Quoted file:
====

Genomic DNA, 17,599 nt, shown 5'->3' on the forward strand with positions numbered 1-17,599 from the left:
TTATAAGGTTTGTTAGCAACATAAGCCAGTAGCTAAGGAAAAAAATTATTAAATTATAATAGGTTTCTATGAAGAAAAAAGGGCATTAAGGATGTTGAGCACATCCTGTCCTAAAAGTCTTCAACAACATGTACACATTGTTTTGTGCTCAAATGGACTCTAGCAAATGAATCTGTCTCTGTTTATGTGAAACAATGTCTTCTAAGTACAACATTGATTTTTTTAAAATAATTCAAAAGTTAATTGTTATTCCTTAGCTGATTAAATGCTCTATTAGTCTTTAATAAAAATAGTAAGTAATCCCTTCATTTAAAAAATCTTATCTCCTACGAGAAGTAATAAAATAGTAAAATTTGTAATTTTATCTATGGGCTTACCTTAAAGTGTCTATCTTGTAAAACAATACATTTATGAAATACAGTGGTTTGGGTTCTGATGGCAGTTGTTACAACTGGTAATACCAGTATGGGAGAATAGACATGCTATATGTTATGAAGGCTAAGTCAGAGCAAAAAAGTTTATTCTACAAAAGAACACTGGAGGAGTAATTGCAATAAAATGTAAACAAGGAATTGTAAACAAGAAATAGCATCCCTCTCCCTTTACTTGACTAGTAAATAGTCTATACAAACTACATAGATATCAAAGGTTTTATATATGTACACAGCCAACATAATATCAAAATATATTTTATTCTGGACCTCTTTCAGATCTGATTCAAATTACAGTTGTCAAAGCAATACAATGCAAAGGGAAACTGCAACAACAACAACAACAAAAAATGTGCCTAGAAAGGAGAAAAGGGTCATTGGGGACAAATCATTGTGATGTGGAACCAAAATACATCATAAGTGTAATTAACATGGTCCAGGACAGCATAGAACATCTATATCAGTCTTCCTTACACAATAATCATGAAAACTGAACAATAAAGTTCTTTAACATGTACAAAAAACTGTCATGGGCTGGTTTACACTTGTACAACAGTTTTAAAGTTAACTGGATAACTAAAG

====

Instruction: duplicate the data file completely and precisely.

Genomic DNA, 17,599 nt, shown 5'->3' on the forward strand with positions numbered 1-17,599 from the left:
TTATAAGGTTTGTTAGCAACATAAGCCAGTAGCTAAGGAAAAAAATTATTAAATTATAATAGGTTTCTATGAAGAAAAAAGGGCATTAAGGATGTTGAGCACATCCTGTCCTAAAAGTCTTCAACAACATGTACACATTGTTTTGTGCTCAAATGGACTCTAGCAAATGAATCTGTCTCTGTTTATGTGAAACAATGTCTTCTAAGTACAACATTGATTTTTTTAAAATAATTCAAAAGTTAATTGTTATTCCTTAGCTGATTAAATGCTCTATTAGTCTTTAATAAAAATAGTAAGTAATCCCTTCATTTAAAAAATCTTATCTCCTACGAGAAGTAATAAAATAGTAAAATTTGTAATTTTATCTATGGGCTTACCTTAAAGTGTCTATCTTGTAAAACAATACATTTATGAAATACAGTGGTTTGGGTTCTGATGGCAGTTGTTACAACTGGTAATACCAGTATGGGAGAATAGACATGCTATATGTTATGAAGGCTAAGTCAGAGCAAAAAAGTTTATTCTACAAAAGAACACTGGAGGAGTAATTGCAATAAAATGTAAACAAGGAATTGTAAACAAGAAATAGCATCCCTCTCCCTTTACTTGACTAGTAAATAGTCTATACAAACTACATAGATATCAAAGGTTTTATATATGTACACAGCCAACATAATATCAAAATATATTTTATTCTGGACCTCTTTCAGATCTGATTCAAATTACAGTTGTCAAAGCAATACAATGCAAAGGGAAACTGCAACAACAACAACAACAAAAAATGTGCCTAGAAAGGAGAAAAGGGTCATTGGGGACAAATCATTGTGATGTGGAACCAAAATACATCATAAGTGTAATTAACATGGTCCAGGACAGCATAGAACATCTATATCAGTCTTCCTTACACAATAATCATGAAAACTGAACAATAAAGTTCTTTAACATGTACAAAAAACTGTCATGGGCTGGTTTACACTTGTACAACAGTTTTAAAGTTAACTGGATAACTAAAG